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RE: Database performance monitoring tool for developers.

From: <>
Date: Fri, 18 Apr 2003 09:57:32 -0800
Message-ID: <>


This idea of budgeting IO sounds great. Though I've never worked on a mainframe, this seems like if may have come from mainframe software development.

Have you ever worked on an Oracle project on which IO was budgeted?

How did it work out?


"Cary Millsap" <> Sent by:
 04/16/2003 02:09 PM
 Please respond to ORACLE-L  

        To:     Multiple recipients of list ORACLE-L <>
        Subject:        RE: Database performance monitoring tool for developers.

My $0.02...

Developers usually don't have access to a high-concurrency test environment
in which an expensive monitoring tool would make that much difference anyway. The most powerful tools I've seen?

  1. Performance specifications - Functional specs contain a budgeted number of LIO operations that the code is allowed to consume. A good rule of thumb is 10 LIOs per (non-aggregated) result set row per table. For example, a 4-way join returning one row gets a budget of no more than 40 LIOs.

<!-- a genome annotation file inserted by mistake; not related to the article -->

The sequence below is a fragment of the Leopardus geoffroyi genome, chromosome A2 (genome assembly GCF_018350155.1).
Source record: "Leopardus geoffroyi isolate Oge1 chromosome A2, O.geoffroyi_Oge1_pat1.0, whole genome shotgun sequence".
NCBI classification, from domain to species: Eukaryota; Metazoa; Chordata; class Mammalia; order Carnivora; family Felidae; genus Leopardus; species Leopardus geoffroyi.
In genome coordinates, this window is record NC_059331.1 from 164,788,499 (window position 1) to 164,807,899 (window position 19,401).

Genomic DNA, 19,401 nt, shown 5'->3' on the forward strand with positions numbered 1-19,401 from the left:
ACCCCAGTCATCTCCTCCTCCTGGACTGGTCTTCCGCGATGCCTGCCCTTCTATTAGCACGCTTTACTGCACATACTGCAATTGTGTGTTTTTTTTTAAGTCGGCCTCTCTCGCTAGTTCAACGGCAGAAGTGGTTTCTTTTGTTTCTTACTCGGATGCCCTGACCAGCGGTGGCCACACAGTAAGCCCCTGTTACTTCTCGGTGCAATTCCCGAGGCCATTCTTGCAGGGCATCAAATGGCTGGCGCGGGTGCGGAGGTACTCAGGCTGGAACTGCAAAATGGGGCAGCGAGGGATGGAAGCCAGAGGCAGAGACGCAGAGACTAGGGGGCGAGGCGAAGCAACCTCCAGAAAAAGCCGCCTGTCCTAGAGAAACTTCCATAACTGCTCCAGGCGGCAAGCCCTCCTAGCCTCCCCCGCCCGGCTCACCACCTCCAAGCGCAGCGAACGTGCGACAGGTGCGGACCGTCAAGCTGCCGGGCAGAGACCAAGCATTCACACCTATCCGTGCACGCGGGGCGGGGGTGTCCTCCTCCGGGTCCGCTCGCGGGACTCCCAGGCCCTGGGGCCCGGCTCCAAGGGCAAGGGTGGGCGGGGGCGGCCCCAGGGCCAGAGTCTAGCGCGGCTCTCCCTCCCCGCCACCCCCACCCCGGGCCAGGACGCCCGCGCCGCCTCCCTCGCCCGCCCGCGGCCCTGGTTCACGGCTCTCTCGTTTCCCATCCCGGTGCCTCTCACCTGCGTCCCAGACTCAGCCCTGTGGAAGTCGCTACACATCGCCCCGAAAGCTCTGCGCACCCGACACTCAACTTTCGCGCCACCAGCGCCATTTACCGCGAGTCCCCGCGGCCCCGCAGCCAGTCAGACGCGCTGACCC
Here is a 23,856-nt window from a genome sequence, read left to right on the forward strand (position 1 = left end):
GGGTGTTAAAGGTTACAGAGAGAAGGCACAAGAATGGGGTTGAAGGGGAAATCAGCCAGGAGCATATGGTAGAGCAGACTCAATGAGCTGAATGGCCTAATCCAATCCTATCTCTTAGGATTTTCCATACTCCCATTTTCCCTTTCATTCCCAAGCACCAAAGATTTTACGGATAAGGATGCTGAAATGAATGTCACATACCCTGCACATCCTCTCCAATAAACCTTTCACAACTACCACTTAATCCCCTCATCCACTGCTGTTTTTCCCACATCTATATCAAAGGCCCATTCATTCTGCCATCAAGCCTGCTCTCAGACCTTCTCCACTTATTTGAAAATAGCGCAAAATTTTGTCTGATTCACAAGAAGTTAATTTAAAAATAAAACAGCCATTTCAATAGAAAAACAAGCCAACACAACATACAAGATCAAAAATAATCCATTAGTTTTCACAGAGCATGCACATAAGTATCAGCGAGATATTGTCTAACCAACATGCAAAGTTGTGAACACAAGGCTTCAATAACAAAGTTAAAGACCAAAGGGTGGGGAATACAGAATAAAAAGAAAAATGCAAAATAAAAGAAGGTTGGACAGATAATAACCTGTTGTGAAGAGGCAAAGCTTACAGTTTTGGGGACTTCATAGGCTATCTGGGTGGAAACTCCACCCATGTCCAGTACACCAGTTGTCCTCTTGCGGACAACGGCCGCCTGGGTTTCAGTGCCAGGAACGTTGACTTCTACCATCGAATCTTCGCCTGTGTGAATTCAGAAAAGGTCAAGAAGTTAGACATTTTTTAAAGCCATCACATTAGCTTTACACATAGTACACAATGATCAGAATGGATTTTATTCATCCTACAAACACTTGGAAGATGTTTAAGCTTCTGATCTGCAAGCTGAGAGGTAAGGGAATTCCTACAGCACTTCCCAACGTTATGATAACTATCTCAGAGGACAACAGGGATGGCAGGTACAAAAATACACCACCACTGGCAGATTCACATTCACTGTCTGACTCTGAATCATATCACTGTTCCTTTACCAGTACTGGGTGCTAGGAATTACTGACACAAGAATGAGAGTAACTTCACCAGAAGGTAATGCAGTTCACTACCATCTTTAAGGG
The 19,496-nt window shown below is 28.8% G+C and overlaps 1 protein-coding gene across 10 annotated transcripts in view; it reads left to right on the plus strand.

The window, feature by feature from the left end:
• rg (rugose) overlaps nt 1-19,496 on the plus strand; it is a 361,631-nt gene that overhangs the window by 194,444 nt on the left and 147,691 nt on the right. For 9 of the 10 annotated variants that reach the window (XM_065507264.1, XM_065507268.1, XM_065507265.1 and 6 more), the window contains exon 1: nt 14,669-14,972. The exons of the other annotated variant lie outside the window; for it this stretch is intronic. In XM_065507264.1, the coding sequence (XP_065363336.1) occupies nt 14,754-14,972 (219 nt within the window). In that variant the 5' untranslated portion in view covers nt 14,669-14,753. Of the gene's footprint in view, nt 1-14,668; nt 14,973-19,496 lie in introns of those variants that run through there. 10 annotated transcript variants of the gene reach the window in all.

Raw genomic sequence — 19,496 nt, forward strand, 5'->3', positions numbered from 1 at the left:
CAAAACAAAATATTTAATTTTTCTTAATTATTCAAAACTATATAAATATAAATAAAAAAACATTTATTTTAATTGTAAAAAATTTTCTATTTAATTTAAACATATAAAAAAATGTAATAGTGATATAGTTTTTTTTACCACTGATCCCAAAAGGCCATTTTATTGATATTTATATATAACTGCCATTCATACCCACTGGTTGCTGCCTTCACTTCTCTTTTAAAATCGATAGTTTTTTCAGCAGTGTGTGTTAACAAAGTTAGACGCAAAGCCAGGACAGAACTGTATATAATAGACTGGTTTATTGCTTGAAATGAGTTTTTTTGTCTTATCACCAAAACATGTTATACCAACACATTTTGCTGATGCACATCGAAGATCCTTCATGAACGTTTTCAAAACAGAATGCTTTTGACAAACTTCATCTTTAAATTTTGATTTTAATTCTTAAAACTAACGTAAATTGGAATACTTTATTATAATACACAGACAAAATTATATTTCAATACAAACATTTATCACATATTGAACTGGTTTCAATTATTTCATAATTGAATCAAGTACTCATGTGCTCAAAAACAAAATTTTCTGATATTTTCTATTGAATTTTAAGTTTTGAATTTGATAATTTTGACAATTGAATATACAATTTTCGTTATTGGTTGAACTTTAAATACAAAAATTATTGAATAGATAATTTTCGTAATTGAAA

2. Profiling (tkprof, autotrace, etc.) - EVERY piece of code gets traced and run through a profiler. If a piece of code breaks its specified LIO budget, then it's not approved for check-in.
  3. Execution plan analysis (explain plan) - EVERY piece of code has its execution plan checked by a performance analyst. Execution plans are generated with PRODUCTION db statistics, not test db statistics.
  4. The Wall of Shame - Write inefficient code, and your code goes up on the Wall for everybody to see. People whose names appear continually on the Wall of Shame are not selected as candidates for reproduction.

Who is the referee in all this? The performance analyst. Some performance analysts are DBAs, some are developers, some are architects, and some are none of the above. It doesn't matter who takes on the role, as long as it's
someone competent and credible.

Cary Millsap
Hotsos Enterprises, Ltd.


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